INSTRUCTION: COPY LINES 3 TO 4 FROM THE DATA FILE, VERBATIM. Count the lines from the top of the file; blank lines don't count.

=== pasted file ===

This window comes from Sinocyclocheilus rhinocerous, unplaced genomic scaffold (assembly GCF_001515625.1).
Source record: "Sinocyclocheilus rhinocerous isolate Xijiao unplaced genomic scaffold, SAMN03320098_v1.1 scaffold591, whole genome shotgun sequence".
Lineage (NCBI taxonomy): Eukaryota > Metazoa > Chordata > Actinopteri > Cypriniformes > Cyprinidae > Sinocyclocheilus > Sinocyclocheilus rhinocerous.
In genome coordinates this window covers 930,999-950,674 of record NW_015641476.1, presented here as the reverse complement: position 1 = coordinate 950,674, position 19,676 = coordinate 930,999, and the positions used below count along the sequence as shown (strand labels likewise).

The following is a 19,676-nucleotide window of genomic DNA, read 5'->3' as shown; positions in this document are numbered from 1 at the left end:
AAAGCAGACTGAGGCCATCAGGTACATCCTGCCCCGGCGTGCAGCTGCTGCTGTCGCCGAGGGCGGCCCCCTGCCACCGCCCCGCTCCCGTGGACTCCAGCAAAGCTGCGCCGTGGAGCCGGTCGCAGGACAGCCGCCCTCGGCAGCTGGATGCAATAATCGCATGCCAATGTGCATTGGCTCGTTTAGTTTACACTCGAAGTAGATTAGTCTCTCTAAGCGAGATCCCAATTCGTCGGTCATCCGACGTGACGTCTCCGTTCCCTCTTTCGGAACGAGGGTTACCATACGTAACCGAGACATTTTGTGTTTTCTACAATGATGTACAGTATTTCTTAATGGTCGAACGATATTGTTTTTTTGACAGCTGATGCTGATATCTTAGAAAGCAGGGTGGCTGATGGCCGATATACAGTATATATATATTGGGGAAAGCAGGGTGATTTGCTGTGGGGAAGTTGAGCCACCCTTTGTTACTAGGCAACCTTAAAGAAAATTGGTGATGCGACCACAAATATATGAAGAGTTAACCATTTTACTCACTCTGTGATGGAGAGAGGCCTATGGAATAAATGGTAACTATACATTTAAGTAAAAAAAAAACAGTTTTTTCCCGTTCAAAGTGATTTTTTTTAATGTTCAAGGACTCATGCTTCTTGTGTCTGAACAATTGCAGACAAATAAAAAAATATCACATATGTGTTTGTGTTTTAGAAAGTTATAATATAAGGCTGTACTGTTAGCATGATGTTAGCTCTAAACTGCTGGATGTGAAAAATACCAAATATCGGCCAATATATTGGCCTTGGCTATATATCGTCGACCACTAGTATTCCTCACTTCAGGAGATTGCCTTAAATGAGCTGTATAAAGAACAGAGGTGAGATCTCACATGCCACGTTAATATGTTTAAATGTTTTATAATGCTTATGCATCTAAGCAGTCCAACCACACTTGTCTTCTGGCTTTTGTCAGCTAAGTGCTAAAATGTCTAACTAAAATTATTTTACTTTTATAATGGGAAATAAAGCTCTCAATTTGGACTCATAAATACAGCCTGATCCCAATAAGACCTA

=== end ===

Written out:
Lineage (NCBI taxonomy): Eukaryota > Metazoa > Chordata > Actinopteri > Cypriniformes > Cyprinidae > Sinocyclocheilus > Sinocyclocheilus rhinocerous.
In genome coordinates this window covers 930,999-950,674 of record NW_015641476.1, presented here as the reverse complement: position 1 = coordinate 950,674, position 19,676 = coordinate 930,999, and the positions used below count along the sequence as shown (strand labels likewise).